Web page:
08 September 2014 Print Companies

B&B: 'Why wouldn't you go LED UV?'

Rotherham's B&B Press installed a Sakurai LED press and changed the way it markets itself.

The press has been in operation for less than six weeks, but it has already had a profound effect on B&B Press in Rotherham. The company has changed how it promotes itself, claiming now to be the “UK’s first LED UV printing company”. Ignoring the claims from label or wide format printers, the installation of a four-colour Sakurai 470 LED in July backs up this claim.

Little more than a year ago, it had no intention of becoming the UK’s first LED UV printer. The company came to replace its oldest machines, according to a four-yearly replacement cycle that managing director Barry Liversidge has stuck to. It means the company gets a good price for the machine it sells on and that it stays abreast of the latest technology.

“We first become aware of H-UV when we looked to replace our four- and five-colour machines,” says business development director Dan Dean, “and that led us to LED during discussions with the press manufacturers.”

It led also to looking at installations of presses with new generation UV in Europe and Japan, taking samples of jobs before ordering the two presses from Sakurai, the company that has provided B&B’s presses for several iterations. The first press is in place, the five-colour will be delivered later this year after starring during a Sakurai open house at its Hounslow showroom.

The LED UV system has been provided by Baldwin and B&B Press is using Flint’s Xcura inks. “It was up and running exactly when we were told it would be,” says Dean. “There are a couple of extra cabinets to install, otherwise it’s exactly the same. We had a tremendous amount of help from Flint and have been producing jobs from day one.”

B&B ran its calculations on the ink prices provided a year ago. These have since fallen as the manufacturers have geared up production. Press operators used to the Sakurai have had no problem adapting to the new technology helped by retaining the same plates.

The big gain is that there is no spray powder to be cleaned up. Even with B&B’s attention to keeping its presses in top condition, spray powder accumulates wherever it can. Work that is printed on uncoated papers, and B&B is experiencing more of this as uncoated papers are popular in prospectuses and catalogues, comes out completely dry as advertised. But the company had noted a greater impact on other work.

There has been no problem matching colour across work printed on the conventional and LED presses. “But there was a difference on one particular reprint,” Dean explains. “It had a deep black cover with a filigree pattern on it. It looked good on the conventional press, but when we reprinted it LED, it looked fantastic. It is jaw droppingly different. We have shown it to clients who only want to talk about LED and its capabilities. For our sales staff used to conversations about price, this is a great development. And we know we have won work because we can print LED UV.”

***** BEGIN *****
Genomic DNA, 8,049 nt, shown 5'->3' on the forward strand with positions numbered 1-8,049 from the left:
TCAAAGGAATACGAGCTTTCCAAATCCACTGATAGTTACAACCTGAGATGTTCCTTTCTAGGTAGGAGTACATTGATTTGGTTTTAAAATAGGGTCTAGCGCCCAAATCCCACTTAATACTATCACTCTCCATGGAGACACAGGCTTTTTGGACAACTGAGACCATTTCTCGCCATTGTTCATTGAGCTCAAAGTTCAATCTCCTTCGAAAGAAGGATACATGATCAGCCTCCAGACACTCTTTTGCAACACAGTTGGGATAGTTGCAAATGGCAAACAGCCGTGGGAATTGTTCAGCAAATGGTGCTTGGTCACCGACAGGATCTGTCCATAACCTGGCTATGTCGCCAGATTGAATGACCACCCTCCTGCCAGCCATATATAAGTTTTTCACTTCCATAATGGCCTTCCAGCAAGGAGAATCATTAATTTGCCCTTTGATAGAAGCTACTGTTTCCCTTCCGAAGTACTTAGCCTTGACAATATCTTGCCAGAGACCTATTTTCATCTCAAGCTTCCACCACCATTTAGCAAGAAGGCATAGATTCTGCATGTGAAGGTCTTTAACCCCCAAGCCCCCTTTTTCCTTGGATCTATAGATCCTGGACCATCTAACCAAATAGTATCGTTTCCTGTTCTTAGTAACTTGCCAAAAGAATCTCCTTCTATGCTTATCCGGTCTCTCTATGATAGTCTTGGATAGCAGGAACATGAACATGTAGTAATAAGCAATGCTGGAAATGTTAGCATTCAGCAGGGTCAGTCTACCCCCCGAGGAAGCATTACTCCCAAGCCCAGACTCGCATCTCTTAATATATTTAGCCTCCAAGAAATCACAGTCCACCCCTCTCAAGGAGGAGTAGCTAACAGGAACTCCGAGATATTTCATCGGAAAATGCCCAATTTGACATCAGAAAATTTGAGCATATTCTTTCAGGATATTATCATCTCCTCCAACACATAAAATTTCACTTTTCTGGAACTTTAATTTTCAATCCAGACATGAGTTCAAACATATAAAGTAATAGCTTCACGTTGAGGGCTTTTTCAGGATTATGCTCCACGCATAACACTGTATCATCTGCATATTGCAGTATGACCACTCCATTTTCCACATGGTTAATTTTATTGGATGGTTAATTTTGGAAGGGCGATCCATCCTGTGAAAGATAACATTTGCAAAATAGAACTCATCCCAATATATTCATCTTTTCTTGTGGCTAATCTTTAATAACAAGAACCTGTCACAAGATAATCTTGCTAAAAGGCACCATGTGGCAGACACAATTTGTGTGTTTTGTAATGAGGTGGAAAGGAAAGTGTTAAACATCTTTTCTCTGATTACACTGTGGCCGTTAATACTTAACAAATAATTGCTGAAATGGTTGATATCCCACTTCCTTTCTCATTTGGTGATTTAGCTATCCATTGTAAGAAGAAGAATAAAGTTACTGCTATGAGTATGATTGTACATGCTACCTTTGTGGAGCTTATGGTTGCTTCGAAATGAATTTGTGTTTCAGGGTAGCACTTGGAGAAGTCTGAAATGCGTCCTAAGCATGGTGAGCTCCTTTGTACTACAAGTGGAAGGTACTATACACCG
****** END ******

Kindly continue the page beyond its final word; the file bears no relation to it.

While the fifth unit on the next press is not needed for a sealing coating, it will be used to print varnish effects, to print specials and metallics, which Dean hopes will be good enough to offer in place of foiling. B&B also intends printing on synthetic materials that it simply could not print on before.

“We have seen no negatives at all,” says Dean. “While the ink is more expensive we are not buying spray powder or aqueous coatings and don’t have the costs associated with cleaning the powder away. It’s not about why would you go LED UV, but why wouldn’t you?”

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Baldwin provides the LED for B&B

Baldwin provides the LED for B&B

The LED UV system has been provided by Baldwin and B&B Press is using Flint’s Xcura inks. “It was up and running exactly when we were told it would be,” says Dan Dean. “There are a couple of extra cabinets to install, otherwise it’s exactly the same. We had a tremendous amount of help from Flint and have been producing jobs from day one.”

B&B ran its calculations on the ink prices provided a year ago. These have since fallen as the manufacturers have geared up production. Press operators used to the Sakurai have had no problem adapting to the new technology helped by retaining the same plates.

The big gain is that there is no spray powder to be cleaned up. Even with B&B’s attention to keeping its presses in top condition, spray powder accumulates wherever it can. Work that is printed on uncoated papers, and B&B is experiencing more of this as uncoated papers are popular in prospectuses and catalogues, comes out completely dry as advertised.

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